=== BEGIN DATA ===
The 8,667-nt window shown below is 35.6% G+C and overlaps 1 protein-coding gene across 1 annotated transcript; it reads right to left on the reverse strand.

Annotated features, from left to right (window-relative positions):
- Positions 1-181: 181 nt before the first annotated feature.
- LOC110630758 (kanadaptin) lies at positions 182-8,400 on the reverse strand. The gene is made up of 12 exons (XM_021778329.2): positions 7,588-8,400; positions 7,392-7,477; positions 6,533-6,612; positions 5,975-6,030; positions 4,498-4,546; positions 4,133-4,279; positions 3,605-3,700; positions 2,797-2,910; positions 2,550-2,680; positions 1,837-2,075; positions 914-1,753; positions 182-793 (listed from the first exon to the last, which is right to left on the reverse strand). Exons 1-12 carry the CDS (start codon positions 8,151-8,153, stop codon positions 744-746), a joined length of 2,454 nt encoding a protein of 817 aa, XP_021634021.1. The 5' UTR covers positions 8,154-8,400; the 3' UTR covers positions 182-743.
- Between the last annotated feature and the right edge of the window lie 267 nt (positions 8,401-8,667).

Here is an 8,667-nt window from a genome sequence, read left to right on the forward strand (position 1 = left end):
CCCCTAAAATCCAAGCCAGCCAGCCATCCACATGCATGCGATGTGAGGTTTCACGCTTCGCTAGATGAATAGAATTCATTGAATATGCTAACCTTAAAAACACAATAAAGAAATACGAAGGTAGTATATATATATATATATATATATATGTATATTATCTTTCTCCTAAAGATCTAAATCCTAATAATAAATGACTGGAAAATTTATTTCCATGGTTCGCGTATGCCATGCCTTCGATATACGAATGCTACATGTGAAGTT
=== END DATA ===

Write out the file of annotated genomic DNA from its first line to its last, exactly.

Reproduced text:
The 8,667-nt window shown below is 35.6% G+C and overlaps 1 protein-coding gene across 1 annotated transcript; it reads right to left on the reverse strand.

Annotated features, from left to right (window-relative positions):
- Positions 1-181: 181 nt before the first annotated feature.
- LOC110630758 (kanadaptin) lies at positions 182-8,400 on the reverse strand. The gene is made up of 12 exons (XM_021778329.2): positions 7,588-8,400; positions 7,392-7,477; positions 6,533-6,612; positions 5,975-6,030; positions 4,498-4,546; positions 4,133-4,279; positions 3,605-3,700; positions 2,797-2,910; positions 2,550-2,680; positions 1,837-2,075; positions 914-1,753; positions 182-793 (listed from the first exon to the last, which is right to left on the reverse strand). Exons 1-12 carry the CDS (start codon positions 8,151-8,153, stop codon positions 744-746), a joined length of 2,454 nt encoding a protein of 817 aa, XP_021634021.1. The 5' UTR covers positions 8,154-8,400; the 3' UTR covers positions 182-743.
- Between the last annotated feature and the right edge of the window lie 267 nt (positions 8,401-8,667).

Here is an 8,667-nt window from a genome sequence, read left to right on the forward strand (position 1 = left end):
CCCCTAAAATCCAAGCCAGCCAGCCATCCACATGCATGCGATGTGAGGTTTCACGCTTCGCTAGATGAATAGAATTCATTGAATATGCTAACCTTAAAAACACAATAAAGAAATACGAAGGTAGTATATATATATATATATATATATATGTATATTATCTTTCTCCTAAAGATCTAAATCCTAATAATAAATGACTGGAAAATTTATTTCCATGGTTCGCGTATGCCATGCCTTCGATATACGAATGCTACATGTGAAGTT